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Temporary legislative bandages expired at the end of 2006, so the stage is set for a dramatic increase in the number of individuals who are affected by the alternative minimum tax. Here's how to determine whether you will be one of them.
A. You are one of many Americans who are feeling the bite of the individual alternative minimum tax (AMT). If you weren't familiar with the AMT, you are now, and there is a good chance that many others will be soon. Because its key figures aren't indexed for inflation, the AMT reaches further into the ranks of middle-income Americans each year. And because temporary legislative bandages expired at the end of 2006, the stage is set for a dramatic increase in the number of individuals who are affected (Figure 1).
The AMT essentially is a separate federal income tax system with its own tax rates and its own set of rules governing the recognition and timing of income and expenses. As you now know, as an AMT taxpayer, you must calculate your taxes twice, once under the regular tax system and again under the AMT system. If your income tax liability under the AMT is greater than your liability under the regular tax system, then the difference is reported as an additional tax on your federal income tax return.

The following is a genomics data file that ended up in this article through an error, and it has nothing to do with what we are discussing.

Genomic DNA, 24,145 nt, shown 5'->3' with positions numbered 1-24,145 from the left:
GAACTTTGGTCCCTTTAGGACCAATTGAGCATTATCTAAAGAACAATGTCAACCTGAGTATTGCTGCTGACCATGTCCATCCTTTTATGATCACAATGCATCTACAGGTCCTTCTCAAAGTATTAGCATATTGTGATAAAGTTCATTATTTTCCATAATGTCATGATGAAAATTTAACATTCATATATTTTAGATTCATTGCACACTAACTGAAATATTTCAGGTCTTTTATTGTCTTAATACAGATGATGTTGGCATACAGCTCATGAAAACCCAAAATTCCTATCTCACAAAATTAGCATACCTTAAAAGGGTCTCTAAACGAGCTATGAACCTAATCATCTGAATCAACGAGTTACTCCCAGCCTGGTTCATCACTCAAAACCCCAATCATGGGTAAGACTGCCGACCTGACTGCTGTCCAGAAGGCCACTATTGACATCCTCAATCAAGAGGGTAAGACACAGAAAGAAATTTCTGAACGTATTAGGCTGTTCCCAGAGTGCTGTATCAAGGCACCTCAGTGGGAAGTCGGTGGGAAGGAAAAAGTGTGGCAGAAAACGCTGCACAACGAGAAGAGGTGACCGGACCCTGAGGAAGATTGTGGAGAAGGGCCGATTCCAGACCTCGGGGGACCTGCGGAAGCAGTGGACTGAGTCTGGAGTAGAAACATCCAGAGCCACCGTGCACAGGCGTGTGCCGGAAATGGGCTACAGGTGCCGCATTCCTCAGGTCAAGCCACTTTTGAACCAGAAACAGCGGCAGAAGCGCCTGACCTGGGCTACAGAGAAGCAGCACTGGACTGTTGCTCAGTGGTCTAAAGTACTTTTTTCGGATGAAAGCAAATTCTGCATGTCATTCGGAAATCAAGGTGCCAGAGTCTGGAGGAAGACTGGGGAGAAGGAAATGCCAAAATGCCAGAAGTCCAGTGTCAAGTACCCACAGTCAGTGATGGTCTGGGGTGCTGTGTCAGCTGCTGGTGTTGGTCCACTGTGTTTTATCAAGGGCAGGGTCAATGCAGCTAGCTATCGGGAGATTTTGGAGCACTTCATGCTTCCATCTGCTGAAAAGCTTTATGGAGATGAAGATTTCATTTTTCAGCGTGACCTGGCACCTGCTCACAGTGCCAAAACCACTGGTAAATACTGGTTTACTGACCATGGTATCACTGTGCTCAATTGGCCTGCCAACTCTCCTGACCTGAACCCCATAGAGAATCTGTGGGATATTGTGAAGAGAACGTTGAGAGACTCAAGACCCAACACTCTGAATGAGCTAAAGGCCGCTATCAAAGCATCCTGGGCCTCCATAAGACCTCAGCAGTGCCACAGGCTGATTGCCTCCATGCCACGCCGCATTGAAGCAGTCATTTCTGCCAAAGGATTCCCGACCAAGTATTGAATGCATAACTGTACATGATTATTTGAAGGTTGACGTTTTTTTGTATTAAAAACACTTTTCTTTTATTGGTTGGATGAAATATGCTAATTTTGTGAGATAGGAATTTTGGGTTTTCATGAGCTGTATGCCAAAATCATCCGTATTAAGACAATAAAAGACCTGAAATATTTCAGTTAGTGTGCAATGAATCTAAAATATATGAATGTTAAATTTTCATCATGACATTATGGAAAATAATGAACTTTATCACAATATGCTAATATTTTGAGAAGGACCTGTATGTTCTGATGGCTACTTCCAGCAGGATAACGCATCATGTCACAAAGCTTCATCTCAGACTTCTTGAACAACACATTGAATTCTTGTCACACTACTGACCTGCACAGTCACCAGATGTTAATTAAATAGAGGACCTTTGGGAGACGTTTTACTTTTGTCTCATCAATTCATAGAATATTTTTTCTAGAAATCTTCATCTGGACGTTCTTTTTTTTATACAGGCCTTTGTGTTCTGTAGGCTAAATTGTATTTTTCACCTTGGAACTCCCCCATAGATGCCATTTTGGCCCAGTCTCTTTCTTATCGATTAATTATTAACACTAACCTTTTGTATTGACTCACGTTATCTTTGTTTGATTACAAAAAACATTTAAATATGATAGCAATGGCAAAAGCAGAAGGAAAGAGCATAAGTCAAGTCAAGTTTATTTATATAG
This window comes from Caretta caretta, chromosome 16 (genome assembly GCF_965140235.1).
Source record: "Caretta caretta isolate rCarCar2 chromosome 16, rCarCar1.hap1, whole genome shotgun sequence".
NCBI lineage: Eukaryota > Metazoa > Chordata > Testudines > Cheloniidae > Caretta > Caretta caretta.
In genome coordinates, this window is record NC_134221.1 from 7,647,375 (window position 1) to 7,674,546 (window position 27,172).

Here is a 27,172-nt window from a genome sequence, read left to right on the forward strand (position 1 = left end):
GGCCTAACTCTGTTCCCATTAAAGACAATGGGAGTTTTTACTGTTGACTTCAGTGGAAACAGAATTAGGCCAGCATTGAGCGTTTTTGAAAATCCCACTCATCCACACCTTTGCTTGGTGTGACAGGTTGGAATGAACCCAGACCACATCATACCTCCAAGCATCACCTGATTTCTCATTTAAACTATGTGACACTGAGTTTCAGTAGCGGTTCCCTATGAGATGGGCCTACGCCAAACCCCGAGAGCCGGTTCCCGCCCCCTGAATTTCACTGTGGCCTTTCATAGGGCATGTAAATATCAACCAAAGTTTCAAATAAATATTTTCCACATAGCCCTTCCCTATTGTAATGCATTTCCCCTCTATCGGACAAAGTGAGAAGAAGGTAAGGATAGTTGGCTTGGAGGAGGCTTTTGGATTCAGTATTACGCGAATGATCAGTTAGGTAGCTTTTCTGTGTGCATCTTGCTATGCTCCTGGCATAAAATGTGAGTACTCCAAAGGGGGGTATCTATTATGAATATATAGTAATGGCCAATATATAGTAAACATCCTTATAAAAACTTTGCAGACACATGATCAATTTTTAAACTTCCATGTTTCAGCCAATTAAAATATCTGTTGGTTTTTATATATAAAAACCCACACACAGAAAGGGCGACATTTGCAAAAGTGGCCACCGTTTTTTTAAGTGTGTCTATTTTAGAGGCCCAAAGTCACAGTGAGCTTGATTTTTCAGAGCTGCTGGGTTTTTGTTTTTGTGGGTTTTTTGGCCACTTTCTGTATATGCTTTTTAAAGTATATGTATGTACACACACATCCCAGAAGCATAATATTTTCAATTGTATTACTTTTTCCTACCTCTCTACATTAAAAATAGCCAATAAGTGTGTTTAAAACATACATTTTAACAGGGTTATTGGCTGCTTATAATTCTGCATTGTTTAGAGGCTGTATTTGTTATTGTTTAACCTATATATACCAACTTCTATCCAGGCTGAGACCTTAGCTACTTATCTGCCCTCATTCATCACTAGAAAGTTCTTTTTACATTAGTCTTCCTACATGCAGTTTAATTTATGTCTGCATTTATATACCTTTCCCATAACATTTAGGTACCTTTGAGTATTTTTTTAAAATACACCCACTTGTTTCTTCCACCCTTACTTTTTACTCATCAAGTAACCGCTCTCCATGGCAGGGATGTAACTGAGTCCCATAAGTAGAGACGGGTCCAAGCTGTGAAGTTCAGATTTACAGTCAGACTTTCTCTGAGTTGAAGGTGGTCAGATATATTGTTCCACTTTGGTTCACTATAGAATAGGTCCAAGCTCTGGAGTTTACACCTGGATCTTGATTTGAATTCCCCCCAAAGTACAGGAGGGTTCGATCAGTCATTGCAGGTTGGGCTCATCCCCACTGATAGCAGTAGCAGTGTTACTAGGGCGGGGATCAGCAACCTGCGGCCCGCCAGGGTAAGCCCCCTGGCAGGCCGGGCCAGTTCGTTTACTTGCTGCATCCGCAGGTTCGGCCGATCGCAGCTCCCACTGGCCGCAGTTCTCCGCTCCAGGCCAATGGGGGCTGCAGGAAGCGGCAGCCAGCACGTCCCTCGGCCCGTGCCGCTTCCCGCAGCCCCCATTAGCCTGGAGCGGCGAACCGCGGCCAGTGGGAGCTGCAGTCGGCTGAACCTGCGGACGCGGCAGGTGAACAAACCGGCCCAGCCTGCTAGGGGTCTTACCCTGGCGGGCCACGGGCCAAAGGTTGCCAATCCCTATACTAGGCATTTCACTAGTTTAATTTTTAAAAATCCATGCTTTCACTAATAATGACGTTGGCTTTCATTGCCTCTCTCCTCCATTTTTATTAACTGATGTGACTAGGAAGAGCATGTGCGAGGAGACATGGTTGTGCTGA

How does a taxpayer know whether he or she is subject to the AMT?
Part of the problem with the AMT is that, without doing some calculations, there's no easy way to determine whether you're subject to the tax. Key AMT "triggers" include the number of personal exemptions you claim, your miscellaneous itemized deductions, and your state and local tax deductions.
If you have a large family and live in a high-tax state, there's a good possibility you might have to contend with the AMT. IRS Form 1040 instructions include a worksheet that may help you determine whether you're subject to the AMT (an electronic version of this worksheet is also available on the IRS Web site at http://www.irs.gov/), but you might need to complete IRS Form 6251 to know for sure.
Differences between regular and AMT calculations include:
Under the AMT, the first $175,000 of taxable income ($87,500 if married filing separately) is taxed at a rate of 26%. Taxable income greater than this amount is taxed at a flat rate of 28%.